Successful training programs don't just happen. They come from knowing exactly what the training must accomplish for the business, the department, and the individual. Here are 10 tips for creating meaningful training programs.
1. Conserve time
Before entering a requirements gathering meeting, know exactly what you want to accomplish. To do so, create a template of the type of information you need to gather from executive sponsors and spend 10 to 30 minutes gathering the key information you need.
2. Utilize interviews
Before you begin the interview process, determine the critical contacts you need to speak to. While many people will have an interest in the training—including the sponsor, stakeholders (such as the participants themselves and their managers), and subject matter experts—you may only need to interview a few to gather a complete set of requirements.
3. Implement questioning techniques
Begin by gathering the strategic information while the contact is fresh and alert in the meeting. Ask open-ended questions that require a person to offer an expository response. End the meeting with the tactical, easy-to-answer questions, such as delivery details. You'll know your questioning technique is working when your head is full of ideas for the program design.
4. Gather business expectations
Be sure to gather your sponsor's and any executive stakeholder's expectations. Even the best training won't be praised if it does not meet management expectations and business objectives, so it's important to ask what they want the training to accomplish.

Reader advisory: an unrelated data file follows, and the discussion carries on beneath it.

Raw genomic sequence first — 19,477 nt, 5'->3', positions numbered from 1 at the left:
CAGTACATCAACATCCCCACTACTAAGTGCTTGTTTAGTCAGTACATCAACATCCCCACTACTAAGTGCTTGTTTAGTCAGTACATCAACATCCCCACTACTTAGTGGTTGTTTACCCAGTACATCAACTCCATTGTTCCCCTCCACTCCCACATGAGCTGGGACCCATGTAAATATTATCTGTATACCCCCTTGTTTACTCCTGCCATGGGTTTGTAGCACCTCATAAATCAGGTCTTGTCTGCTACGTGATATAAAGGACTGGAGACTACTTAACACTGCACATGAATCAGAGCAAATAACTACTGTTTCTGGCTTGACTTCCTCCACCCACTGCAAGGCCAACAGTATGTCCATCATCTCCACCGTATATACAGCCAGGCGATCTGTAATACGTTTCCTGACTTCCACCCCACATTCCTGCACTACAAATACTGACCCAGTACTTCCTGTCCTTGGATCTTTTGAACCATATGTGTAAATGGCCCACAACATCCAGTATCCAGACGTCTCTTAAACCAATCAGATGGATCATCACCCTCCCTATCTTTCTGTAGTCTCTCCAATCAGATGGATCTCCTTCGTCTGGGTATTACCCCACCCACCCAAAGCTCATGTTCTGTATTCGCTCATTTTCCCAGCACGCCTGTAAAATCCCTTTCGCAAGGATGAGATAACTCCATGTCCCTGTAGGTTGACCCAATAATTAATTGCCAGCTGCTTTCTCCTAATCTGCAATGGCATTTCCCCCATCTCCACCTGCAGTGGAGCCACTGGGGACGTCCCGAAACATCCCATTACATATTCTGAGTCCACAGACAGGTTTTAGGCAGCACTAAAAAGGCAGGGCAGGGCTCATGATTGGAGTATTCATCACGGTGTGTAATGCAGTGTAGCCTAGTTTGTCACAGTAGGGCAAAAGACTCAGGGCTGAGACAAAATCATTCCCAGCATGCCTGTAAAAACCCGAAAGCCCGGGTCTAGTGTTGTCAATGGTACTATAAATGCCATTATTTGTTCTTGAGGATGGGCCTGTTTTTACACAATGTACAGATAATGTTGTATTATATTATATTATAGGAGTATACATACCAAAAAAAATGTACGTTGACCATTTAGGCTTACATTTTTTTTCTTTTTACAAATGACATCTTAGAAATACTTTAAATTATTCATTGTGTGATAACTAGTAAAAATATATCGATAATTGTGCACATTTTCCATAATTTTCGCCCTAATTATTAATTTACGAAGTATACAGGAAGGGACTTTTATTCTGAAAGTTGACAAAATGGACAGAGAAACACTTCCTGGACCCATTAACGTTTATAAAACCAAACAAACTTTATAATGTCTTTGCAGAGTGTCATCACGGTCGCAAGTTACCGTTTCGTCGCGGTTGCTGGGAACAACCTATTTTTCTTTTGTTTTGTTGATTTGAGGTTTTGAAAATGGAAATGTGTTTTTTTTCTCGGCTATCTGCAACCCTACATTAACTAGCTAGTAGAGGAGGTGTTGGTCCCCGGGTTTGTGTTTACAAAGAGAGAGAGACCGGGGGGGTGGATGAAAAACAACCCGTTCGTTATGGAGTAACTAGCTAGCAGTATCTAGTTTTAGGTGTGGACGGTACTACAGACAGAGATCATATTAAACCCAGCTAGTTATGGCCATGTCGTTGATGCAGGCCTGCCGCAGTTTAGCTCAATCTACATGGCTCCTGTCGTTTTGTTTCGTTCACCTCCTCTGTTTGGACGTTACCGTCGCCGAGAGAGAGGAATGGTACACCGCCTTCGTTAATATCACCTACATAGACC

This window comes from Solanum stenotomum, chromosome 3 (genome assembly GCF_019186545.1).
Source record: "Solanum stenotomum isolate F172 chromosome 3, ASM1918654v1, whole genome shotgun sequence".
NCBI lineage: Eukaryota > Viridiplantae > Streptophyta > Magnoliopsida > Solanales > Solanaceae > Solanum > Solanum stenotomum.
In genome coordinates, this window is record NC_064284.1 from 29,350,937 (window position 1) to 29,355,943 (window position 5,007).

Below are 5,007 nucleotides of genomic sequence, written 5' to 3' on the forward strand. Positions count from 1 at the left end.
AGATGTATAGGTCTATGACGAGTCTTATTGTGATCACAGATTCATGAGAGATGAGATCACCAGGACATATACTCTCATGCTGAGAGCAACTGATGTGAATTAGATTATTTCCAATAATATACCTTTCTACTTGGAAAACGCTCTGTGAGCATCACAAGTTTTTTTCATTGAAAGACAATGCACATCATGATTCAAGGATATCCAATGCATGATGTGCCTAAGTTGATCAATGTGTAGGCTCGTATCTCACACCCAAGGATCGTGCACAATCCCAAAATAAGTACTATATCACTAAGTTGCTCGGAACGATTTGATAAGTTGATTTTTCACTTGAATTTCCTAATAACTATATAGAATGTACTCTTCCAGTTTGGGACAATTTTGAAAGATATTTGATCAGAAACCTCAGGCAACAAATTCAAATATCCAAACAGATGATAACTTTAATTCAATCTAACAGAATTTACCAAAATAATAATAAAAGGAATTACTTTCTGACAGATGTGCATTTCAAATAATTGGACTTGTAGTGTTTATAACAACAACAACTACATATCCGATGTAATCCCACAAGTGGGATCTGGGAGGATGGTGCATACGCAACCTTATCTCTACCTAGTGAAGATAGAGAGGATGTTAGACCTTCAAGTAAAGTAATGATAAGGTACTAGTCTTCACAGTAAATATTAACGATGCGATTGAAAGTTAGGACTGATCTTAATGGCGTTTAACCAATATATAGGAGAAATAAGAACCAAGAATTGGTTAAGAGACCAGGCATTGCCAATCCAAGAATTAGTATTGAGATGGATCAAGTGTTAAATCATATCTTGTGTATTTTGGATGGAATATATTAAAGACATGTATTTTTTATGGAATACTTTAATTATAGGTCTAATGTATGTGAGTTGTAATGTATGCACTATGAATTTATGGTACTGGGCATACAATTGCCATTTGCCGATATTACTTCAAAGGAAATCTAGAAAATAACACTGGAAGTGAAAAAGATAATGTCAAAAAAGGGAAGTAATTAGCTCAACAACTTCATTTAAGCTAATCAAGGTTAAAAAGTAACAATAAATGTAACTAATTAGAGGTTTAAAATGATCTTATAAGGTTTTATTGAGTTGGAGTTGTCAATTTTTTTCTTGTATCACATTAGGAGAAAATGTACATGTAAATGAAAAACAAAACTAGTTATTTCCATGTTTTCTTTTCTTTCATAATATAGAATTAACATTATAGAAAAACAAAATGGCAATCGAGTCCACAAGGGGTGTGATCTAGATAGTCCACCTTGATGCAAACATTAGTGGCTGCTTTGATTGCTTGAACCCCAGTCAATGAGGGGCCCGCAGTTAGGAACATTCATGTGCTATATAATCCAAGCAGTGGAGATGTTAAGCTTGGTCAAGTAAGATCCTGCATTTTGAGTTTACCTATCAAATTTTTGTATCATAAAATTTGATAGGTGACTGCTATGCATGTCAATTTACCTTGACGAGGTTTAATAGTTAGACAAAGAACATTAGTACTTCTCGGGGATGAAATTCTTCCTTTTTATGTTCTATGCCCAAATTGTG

5. Understand the vision
This must happen before you get started. For example, the sponsor may have certain expectations (such as who will be involved in the training, the method to use, and the duration) that you're not planning for. By understanding the vision, you'll stand a better chance of hitting the target.
6. Get to the hidden issues
The person you are interviewing won't hold back information on purpose, but may not realize there is important information that can help you build a program that will better address the business objectives. To get the complete information you need, question fully and listen carefully for answers that will help you prioritize the training content and your program.
7. Identify the expected behavior change
Different from business expectations, you want to know exactly what change in participants' on-the-job behavior is expected as a result of the training program. Use this information to determine what activities and reinforcement will be required to ensure behavior change occurs.
8. Validate your findings
Validate your findings from interviews with the executive sponsor to ensure your strategy and plan are in line with his or her expectations.
9. Determine the ROI
Determine the business return the sponsor is expecting from this training—both financial results (productivity increases) and soft benefits (employee morale increases). If you can identify the ROI the sponsor is looking for, you can craft more effective learning objectives, and ultimately will know the topics to train and design to use.
10. Consult from experience
Always remember that you, as a trainer, bring a wealth of experience from your training expertise. Speak from the experience you have and offer training recommendations based on that expertise. Clarify that training is the right solution to address the business need and validate that training the target audience will drive the desired return on investment.
Kendra Lee is president of KLA Group, a sales
consulting and training company specializing in lead generation, prospecting, and new business development in Centennial, CO. E-mail her at email@example.com.